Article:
You can imagine what it means when many of my donations are of $100, sometimes $50 or $20. Also they turned down cheques made out to FACT, even though it is the name which appears on the letterhead of my Trust. They behaved worse than an Indian government bank.
It is high time the Indian government removes these archaic luxury taxes on hotels, relaxes rules for foreigners and lowers the taxes imposed upon airlines, if India really wants to attract the kind of tourism it deserves. Indian Airlines and Air-India have also to be privatised quickly, otherwise these two heavyweights will never allow fair competition.
For India is a great tourist country which lives for itself. What I mean, is that most other tourist countries put up folkloric and cultural shows, which have long disappeared from their own indigenous way of life, for the purpose of foreigners. In India, Pushkar is a real camel fair, the Meenakshi temple of Madurai is a genuine living temple, garba is still widely danced in Gujarat, Kalaripayat is practiced in Kerala's villages.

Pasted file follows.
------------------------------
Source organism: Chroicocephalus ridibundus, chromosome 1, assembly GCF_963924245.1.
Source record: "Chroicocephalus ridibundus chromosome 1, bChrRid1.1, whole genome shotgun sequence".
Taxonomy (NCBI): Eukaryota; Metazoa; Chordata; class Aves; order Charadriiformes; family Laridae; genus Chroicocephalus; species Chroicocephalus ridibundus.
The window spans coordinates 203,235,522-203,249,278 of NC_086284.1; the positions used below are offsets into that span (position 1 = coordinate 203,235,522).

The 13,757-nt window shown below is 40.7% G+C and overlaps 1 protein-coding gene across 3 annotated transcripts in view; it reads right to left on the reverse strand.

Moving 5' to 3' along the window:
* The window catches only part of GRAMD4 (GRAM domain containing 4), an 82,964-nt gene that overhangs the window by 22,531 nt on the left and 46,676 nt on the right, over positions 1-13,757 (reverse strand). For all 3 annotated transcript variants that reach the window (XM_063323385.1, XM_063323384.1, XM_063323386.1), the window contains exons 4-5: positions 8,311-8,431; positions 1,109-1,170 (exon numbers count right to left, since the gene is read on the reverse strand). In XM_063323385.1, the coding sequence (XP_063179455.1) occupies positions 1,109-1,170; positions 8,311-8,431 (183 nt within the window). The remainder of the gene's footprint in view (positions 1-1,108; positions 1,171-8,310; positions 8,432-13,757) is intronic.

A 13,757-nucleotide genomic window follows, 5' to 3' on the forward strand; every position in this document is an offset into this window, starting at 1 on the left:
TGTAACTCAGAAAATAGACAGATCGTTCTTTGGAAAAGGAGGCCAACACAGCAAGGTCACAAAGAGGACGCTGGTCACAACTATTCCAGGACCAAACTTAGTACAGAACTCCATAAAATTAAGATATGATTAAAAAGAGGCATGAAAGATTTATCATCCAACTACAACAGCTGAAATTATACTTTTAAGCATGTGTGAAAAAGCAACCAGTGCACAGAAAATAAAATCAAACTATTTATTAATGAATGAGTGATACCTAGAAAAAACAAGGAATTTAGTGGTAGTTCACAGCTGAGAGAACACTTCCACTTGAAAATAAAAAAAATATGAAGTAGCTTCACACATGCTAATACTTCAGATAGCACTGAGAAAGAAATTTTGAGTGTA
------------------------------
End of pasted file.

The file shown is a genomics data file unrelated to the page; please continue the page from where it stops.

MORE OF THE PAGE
Long live this wonderful, vibrant and unique India.
The author is a French journalist, who has lived for in India 35 years. He is the correspondent in South Asia for Ouest-France, France's largest circulation newspaper and was awarded the Natchiketa prize of journalism by Prime Minister Atal Bihari Vajpayee.